Now, what is Delve? It’s a service that
– get signals from allover Office 365 – who did what etc.
– based on that, using AI and Office Graph, generates suggestions – “what others do”.
Of course, Delve is security-trimmed, i.e. it will neve suggest you a document you do not have access to. But some sites might be overshared. Delve works as it should work – it suggests you documents it believes related to you (based on Microsoft Graph insights) and you already have access to.

Now bad thing happens – people start seeing documents they never new they have access to. Where are these documents from? Of course from sites shared with Everyone. Who to blame for the security breach? Delve? Microsoft Graph? Microsoft 365 SharePoint Online?

Strictly says, it is not Delve’s problem. It’s more human problem than technological.
Delve just does it’s job, and does perfectly. Delve simply displays the information already shared widely.

How do we solve the issue?

  1. Disable Delve?
  2. Disable search (stop sites crawling and remove results)?
  3. Restrict users who can provide signals via item insights privacy?
    see Microsoft KBA on how to disable MS Graph for a specific User

Those methods are half-measure. Methods above are just hiding the problem – not solving it. Agree it helps stop the deterioration, bud does not fix the root cause.

How do we solve the real problem and what is the root cause?

  1. Of course, we need remove incorrectly provided permissions. How?
  2. Only site owner (data owner) knows which content should be shared with whom with which access rights. So we need to ask sites owners to review their permissions. How?
  3. First, we need a list of over-exposed sites. How?
  4. There are two methods (more details – check this article)
    • Brute force – use PowerShell or 3-rd party tool to get permission report on all sites in tenant, select permissions provided for Everyone…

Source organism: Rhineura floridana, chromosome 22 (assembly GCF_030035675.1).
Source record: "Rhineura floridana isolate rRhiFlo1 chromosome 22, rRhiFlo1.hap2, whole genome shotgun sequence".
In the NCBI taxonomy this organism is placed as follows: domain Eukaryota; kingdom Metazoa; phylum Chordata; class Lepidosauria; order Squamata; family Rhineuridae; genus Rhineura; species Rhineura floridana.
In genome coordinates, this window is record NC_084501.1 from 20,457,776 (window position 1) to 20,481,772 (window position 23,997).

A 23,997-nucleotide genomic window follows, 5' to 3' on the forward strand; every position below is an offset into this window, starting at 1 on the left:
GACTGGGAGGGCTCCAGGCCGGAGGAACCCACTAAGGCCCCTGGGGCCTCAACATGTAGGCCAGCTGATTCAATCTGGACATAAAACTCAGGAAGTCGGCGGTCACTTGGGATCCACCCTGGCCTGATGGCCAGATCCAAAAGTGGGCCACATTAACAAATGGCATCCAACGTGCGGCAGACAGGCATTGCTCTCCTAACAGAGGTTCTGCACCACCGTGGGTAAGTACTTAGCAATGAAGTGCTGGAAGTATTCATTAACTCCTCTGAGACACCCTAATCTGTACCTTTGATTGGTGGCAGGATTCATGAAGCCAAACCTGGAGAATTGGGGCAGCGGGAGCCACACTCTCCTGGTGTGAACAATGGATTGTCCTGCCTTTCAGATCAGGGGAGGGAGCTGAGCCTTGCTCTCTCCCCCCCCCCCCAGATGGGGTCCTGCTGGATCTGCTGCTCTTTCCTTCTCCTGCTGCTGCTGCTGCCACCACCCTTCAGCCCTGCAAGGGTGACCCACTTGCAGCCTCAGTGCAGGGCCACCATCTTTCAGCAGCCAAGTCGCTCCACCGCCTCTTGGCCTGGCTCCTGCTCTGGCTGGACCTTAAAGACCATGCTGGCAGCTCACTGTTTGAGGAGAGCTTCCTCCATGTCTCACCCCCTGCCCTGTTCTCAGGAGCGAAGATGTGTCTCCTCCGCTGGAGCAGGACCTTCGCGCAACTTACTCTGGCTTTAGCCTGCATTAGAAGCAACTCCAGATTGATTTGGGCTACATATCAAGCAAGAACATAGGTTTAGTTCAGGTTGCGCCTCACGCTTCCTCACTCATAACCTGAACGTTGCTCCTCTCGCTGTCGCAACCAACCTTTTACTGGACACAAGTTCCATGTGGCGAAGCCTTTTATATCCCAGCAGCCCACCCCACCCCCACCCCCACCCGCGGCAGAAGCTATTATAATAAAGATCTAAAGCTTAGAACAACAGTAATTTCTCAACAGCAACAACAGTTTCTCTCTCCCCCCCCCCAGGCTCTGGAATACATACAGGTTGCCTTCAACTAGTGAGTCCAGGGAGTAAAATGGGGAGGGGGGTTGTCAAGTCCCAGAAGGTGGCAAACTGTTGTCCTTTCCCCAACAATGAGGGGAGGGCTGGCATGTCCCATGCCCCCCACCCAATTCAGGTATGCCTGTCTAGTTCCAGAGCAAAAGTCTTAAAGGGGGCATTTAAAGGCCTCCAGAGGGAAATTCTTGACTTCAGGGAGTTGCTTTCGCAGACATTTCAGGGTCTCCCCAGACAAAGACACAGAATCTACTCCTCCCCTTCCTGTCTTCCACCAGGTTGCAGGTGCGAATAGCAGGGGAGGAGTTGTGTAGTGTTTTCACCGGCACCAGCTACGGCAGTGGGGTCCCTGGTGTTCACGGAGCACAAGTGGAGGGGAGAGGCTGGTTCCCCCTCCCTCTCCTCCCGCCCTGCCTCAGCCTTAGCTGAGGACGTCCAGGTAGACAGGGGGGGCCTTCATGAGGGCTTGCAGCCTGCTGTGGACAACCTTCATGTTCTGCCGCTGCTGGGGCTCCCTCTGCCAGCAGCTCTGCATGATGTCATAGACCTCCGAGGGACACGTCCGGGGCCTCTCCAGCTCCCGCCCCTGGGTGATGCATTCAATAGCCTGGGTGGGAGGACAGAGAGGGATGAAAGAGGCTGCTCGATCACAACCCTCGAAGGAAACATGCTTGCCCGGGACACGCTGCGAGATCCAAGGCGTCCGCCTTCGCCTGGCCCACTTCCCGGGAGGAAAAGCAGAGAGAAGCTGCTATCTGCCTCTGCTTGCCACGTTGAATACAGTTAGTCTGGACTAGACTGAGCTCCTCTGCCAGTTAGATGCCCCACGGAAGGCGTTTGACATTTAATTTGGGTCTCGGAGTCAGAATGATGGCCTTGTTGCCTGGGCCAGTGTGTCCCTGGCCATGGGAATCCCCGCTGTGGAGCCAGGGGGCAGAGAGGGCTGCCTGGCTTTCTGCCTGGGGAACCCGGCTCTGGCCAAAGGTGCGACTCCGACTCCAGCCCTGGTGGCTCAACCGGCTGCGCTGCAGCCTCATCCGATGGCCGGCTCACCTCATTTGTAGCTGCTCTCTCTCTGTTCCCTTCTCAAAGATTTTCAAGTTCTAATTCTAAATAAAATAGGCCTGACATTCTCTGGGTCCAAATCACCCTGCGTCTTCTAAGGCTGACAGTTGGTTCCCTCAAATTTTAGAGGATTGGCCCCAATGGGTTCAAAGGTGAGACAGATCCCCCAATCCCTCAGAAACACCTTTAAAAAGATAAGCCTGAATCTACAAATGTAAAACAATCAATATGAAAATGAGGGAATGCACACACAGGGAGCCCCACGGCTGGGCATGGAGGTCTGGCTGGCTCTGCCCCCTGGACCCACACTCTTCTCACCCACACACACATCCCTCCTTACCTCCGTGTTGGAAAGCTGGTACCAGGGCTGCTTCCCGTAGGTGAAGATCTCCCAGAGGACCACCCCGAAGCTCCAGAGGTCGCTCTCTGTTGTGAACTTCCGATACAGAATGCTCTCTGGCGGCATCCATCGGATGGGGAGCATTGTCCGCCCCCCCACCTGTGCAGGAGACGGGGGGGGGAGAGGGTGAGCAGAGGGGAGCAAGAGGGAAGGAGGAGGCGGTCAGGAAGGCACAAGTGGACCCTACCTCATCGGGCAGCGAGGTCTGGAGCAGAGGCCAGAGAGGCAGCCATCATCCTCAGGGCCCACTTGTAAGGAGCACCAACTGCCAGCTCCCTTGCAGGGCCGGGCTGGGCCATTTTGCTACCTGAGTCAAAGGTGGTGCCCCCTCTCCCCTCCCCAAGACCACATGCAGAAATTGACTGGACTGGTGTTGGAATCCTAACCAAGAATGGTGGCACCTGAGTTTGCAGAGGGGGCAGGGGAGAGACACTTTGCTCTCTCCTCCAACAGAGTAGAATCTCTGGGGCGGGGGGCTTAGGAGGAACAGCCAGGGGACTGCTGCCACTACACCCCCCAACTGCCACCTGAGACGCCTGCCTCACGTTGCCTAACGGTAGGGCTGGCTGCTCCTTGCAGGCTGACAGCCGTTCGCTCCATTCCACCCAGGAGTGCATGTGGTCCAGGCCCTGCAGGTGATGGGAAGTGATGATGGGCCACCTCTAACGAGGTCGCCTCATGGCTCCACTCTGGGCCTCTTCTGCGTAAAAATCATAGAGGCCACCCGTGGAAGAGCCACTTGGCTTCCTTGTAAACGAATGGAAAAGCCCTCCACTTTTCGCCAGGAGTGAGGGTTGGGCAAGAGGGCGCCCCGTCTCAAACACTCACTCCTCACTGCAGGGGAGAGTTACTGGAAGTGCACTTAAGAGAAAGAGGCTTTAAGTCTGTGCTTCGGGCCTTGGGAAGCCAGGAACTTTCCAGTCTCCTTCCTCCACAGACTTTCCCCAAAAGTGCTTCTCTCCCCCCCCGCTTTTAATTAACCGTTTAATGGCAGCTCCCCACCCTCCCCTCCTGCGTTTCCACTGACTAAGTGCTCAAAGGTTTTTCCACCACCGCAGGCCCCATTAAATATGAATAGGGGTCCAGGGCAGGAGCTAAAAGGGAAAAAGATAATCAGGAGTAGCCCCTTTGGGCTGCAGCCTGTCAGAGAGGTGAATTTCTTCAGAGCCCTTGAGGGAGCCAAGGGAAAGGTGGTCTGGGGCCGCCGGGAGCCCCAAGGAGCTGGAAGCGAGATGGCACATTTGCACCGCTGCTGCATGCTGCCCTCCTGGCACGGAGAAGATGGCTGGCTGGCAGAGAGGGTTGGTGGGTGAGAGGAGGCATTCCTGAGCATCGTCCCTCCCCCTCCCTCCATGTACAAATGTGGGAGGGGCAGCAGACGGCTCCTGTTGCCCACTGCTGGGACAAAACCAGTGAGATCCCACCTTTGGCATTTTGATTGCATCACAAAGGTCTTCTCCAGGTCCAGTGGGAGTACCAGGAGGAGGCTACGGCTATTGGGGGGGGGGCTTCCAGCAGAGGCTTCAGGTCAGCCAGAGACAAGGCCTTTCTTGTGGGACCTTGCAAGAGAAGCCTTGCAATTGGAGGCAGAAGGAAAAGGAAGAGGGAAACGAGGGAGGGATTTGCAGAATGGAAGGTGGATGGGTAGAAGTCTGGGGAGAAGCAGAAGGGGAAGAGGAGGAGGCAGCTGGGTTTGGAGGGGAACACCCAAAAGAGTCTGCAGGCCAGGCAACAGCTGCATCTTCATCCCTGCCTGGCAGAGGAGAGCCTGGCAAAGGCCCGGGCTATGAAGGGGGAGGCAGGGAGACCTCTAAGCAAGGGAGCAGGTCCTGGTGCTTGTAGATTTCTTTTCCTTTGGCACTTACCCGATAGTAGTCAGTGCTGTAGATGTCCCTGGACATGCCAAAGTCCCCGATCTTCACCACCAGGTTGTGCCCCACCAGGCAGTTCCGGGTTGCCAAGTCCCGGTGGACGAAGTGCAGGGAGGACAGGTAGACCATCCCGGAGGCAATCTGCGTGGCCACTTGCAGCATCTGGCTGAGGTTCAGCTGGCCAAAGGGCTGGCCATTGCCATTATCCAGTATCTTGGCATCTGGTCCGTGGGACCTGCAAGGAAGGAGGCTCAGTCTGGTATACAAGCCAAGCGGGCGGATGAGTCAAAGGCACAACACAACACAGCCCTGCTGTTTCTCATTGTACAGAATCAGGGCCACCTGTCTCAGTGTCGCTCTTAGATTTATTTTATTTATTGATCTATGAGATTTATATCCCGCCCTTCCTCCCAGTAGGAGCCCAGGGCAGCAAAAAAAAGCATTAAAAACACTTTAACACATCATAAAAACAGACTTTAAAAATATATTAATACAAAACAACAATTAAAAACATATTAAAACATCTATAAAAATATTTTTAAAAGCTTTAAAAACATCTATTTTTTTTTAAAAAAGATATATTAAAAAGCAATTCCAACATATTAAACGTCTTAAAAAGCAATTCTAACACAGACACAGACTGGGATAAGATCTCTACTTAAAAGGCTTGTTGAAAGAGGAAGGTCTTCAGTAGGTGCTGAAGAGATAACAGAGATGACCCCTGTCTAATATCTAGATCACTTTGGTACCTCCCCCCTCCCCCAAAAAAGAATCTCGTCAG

• Smart move – use Microsoft search. As search is security-trimmed, we can search for available content on behalf of a user with no permissions provided.
  5. Then we find owners for each wide-open site. How?
    • for group-based sites we get member of the “owners” group
    • for non-group based sites we get site collection administrators
  6. We would also sort sites by “is it supposed to be public?”. I.e. if the site was born as public – e.g. Public Team or Public Yammer community – or Communication site – maybe it’s less concern.
  7. It would be a good idea to bring DLP and/or automatic content sensitivity labelling, so we could start remediation from sites labelled as storing most sensitive data.
  8. Finally, we need to let site owner know that his site is Open to everybody and ask to fix it. How?


References

Bill Baer’s on search and “prevent sensitive files from being exposed in search”

Connect-PnPOnline with a certificate stored in Azure Key Vault

Scenario

You need to run some PnP PowerShell code unattended (daemon app, with no user interaction) against SharePoint and/or Azure AD. PnP require authentication with a certificate. You want certificate stored securely in Azure Key Vault.

Solution

  • create a self-signed certificate
  • register an application in Azure
  • add API application permissions to the app
  • upload the certificate to the app
  • create an Azure Key Vault
  • provide permissions to the Key Vault for the user
  • run Connect-AzAccount
  • upload certificate to the Key Vault manually (with GUI)

now you can run this code and it will not ask you to login:

# set parameters:
$orgName = "orgname" 
$clientID = "" # Client ID
$VaultName = "" # Azure Key Vault Name
$certName = "" # Certificate Name as in Azure Key Vault
$tenant = "$orgName.onmicrosoft.com"
$adminUrl = "https://$orgName-admin.sharepoint.com"
# run the following
$secretSecureString = Get-AzKeyVaultSecret -VaultName $vaultName -Name $certName 
$secretPlainText = ConvertFrom-SecureString -AsPlainText -SecureString $secretSecureString.SecretValue
Connect-PnPOnline -Url $adminUrl -ClientId $clientID -CertificateBase64Encoded $secretPlainText -Tenant $tenant 

The same PowerShell code in GitHub: https://github.com/VladilenK/PowerShell/blob/main/PnP/Connect-PnPOnline-with-certificate.ps1

References:

https://docs.microsoft.com/en-us/powershell/module/az.keyvault/get-azkeyvaultcertificate?view=azps-5.3.0

https://stackoverflow.com/questions/43837362/keyvault-generated-certificate-with-exportable-private-key